Minister Simon Harris revealed the decision to remove the ban last month, days after the reform was recommended in a report by the board of the Irish Blood Transfusion Service (IBTS). The ban was introduced in the 1980s when Aids became a major sexual health risk.
The lifting of the ban will allow men who have sex with men to donate blood a year after being sexually active or five years after they have been cleared of a sexually transmitted infection.
Yesterday, lawyers for Tomás Heneghan, aged 24, of Castlegar, Co Galway, told High Court Deputy Master Angela Denning his action was being withdrawn following the change of policy. Michael Lynn SC, for Mr Heneghan, said the case could be struck out with no order and with liberty to re-enter.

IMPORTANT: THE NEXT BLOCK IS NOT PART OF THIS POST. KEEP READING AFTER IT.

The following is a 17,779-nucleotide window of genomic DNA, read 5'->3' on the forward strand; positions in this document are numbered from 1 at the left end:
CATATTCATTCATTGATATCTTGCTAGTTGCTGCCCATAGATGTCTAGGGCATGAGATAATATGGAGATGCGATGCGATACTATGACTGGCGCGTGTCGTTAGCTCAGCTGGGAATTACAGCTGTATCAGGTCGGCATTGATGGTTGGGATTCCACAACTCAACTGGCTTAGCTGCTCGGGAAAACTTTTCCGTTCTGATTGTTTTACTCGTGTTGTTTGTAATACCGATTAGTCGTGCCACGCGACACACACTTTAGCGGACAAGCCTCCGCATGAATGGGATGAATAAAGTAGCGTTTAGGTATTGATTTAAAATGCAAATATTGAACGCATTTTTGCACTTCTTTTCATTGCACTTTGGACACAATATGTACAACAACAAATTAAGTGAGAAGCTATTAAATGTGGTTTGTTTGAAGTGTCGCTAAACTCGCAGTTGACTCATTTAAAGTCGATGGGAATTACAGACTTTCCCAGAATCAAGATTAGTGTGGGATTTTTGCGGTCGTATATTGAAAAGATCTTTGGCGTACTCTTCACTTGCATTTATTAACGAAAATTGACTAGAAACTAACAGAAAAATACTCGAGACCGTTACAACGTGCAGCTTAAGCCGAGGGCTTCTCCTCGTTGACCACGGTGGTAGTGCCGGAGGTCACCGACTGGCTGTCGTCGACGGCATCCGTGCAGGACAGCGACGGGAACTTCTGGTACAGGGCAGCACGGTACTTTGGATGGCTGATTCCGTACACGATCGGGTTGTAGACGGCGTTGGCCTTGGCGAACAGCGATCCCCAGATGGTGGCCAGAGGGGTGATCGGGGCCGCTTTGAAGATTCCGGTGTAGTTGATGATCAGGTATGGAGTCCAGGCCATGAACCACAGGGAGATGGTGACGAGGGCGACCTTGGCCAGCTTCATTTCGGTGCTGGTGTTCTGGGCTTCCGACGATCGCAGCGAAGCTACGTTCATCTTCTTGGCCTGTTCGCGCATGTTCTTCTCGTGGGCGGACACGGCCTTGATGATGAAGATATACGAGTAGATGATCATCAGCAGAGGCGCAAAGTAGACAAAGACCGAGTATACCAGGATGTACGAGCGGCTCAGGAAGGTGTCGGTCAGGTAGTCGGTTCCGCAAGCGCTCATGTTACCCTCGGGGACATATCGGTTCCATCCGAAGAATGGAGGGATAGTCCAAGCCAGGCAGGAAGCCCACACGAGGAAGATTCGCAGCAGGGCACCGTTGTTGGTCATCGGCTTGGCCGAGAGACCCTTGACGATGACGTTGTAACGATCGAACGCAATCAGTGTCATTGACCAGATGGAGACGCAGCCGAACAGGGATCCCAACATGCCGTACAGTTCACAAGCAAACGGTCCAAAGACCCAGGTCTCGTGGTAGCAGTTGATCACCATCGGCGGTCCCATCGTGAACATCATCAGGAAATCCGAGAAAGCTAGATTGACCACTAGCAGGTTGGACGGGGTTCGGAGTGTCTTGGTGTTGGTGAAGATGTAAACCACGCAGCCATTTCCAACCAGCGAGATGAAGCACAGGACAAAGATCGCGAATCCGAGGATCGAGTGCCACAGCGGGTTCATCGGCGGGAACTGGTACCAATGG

Outside court, Mr Heneghan said he was cautiously optimistic about the policy.
His solicitor Gareth Noble added they were anxious the change be implemented in a timely banner and considered it another important development towards equal treatment for Ireland’s LGBT community.
Mr Heneghan brought his case after he was permanently deferred in May 2015 from giving blood here after he disclosed having had a sexual encounter with a man some months earlier. He had begun donating blood in 2010 shortly after he turned 18. He said he had undergone tests after having had sex, all of which proved negative, but was nonetheless informed he was permanently deferred.
He argued he considered blood donation his civic responsibility and the permanent deferral was discriminatory, disproportionate and contrary to EU law.
He secured leave last July from High Court to bring his judicial review proceedings against the IBTS, the minister, and the State.